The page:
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Romix Trail of Plunder

Romix Trail of Plunder

An archival investigation into the past of South African based multinational construction company designated for the K 364 million 3 km stretch on the Zaka – Neno low volume sealed road has revealed that the company has a trail of plunder and blunders.

In our detailed investigation that involved seeking documents in over 6 countries, we unearthed impeccable evidence that people purporting to be representing Romix or being legitimate proxies of the company have been embroiled in corruption; shoddy business dealings using shell companies and that some of the proxies have been of debarred on grounds of regulatory noncompliance in different countries.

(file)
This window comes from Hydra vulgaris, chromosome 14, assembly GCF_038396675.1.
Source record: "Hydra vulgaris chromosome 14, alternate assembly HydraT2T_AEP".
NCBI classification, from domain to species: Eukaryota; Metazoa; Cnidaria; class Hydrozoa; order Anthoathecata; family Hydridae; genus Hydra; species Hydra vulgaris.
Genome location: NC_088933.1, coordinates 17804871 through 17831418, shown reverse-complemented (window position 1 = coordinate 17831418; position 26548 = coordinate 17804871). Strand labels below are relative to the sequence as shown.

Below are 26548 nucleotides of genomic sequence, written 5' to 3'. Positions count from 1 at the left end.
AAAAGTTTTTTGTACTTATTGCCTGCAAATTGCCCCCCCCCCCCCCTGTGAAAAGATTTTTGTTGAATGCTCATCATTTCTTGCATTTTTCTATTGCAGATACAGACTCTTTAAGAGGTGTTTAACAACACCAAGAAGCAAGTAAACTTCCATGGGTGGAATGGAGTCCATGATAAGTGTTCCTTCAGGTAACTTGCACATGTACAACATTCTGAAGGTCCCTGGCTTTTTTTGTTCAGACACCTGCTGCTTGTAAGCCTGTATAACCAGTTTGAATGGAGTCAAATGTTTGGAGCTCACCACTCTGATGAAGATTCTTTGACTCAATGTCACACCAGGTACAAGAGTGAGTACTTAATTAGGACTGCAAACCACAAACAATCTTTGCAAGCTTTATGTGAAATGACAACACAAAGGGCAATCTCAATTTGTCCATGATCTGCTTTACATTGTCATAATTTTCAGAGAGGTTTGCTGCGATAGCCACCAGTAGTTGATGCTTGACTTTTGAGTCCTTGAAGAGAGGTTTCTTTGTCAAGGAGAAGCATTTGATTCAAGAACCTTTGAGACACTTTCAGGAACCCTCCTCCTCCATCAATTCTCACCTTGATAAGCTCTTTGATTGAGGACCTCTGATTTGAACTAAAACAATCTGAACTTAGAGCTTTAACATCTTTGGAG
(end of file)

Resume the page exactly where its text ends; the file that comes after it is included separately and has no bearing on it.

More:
Romix Industries prides itself as a global low-cost road construction company and supplier of construction material with footprint across Africa, America, Asia and Europe – claiming to have built roads in North America, India, China, Mauritius, Angola, Kuwait, DRC, Mozambique, Guyana, Nigeria, Tanzania, Mozambique and here in Malawi.

Our investigation shows that a trail of plunder and blunders took place in Nigeria, Tanzania, Cyprus, Panama, Australia and the Virgin Islands.

These include the US $ 2.2 million corruption scam involving Romix Soilfix International (Nigeria) in Nigeria, some alleged Romix proxies being implicated in the Panama Papers and the Bahamas Leaks Scandals and the debarment of numerous suspected Romix contractors for regulatory noncompliance in different jurisdictions across the globe.